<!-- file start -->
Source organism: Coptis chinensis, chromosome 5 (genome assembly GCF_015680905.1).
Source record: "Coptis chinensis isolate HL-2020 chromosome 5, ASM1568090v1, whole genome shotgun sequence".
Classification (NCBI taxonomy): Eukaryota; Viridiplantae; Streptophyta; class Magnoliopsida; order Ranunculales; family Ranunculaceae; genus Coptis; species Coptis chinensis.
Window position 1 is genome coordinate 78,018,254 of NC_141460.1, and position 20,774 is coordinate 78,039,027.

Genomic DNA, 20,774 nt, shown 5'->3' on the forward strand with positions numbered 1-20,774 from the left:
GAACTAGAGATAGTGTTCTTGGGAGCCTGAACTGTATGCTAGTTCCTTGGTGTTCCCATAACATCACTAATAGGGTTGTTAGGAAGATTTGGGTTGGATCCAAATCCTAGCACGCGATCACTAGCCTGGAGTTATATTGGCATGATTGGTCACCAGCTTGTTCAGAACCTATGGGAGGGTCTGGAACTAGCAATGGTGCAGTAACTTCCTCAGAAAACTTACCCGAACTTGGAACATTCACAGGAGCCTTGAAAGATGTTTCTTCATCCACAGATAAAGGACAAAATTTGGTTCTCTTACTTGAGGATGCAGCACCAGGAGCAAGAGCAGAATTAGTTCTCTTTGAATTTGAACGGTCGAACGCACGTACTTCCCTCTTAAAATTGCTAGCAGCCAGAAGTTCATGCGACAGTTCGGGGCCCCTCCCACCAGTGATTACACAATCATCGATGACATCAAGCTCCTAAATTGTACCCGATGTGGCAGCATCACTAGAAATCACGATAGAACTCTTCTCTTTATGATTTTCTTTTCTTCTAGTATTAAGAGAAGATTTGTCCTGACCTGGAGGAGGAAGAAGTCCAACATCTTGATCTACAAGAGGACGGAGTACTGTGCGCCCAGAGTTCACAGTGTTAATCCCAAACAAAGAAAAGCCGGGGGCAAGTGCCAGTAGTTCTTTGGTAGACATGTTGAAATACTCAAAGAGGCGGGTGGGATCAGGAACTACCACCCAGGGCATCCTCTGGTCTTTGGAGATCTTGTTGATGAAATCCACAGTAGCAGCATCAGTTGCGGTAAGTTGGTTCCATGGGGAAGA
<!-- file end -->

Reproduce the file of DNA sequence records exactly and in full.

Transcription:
Source organism: Coptis chinensis, chromosome 5 (genome assembly GCF_015680905.1).
Source record: "Coptis chinensis isolate HL-2020 chromosome 5, ASM1568090v1, whole genome shotgun sequence".
Classification (NCBI taxonomy): Eukaryota; Viridiplantae; Streptophyta; class Magnoliopsida; order Ranunculales; family Ranunculaceae; genus Coptis; species Coptis chinensis.
Window position 1 is genome coordinate 78,018,254 of NC_141460.1, and position 20,774 is coordinate 78,039,027.

Genomic DNA, 20,774 nt, shown 5'->3' on the forward strand with positions numbered 1-20,774 from the left:
GAACTAGAGATAGTGTTCTTGGGAGCCTGAACTGTATGCTAGTTCCTTGGTGTTCCCATAACATCACTAATAGGGTTGTTAGGAAGATTTGGGTTGGATCCAAATCCTAGCACGCGATCACTAGCCTGGAGTTATATTGGCATGATTGGTCACCAGCTTGTTCAGAACCTATGGGAGGGTCTGGAACTAGCAATGGTGCAGTAACTTCCTCAGAAAACTTACCCGAACTTGGAACATTCACAGGAGCCTTGAAAGATGTTTCTTCATCCACAGATAAAGGACAAAATTTGGTTCTCTTACTTGAGGATGCAGCACCAGGAGCAAGAGCAGAATTAGTTCTCTTTGAATTTGAACGGTCGAACGCACGTACTTCCCTCTTAAAATTGCTAGCAGCCAGAAGTTCATGCGACAGTTCGGGGCCCCTCCCACCAGTGATTACACAATCATCGATGACATCAAGCTCCTAAATTGTACCCGATGTGGCAGCATCACTAGAAATCACGATAGAACTCTTCTCTTTATGATTTTCTTTTCTTCTAGTATTAAGAGAAGATTTGTCCTGACCTGGAGGAGGAAGAAGTCCAACATCTTGATCTACAAGAGGACGGAGTACTGTGCGCCCAGAGTTCACAGTGTTAATCCCAAACAAAGAAAAGCCGGGGGCAAGTGCCAGTAGTTCTTTGGTAGACATGTTGAAATACTCAAAGAGGCGGGTGGGATCAGGAACTACCACCCAGGGCATCCTCTGGTCTTTGGAGATCTTGTTGATGAAATCCACAGTAGCAGCATCAGTTGCGGTAAGTTGGTTCCATGGGGAAGA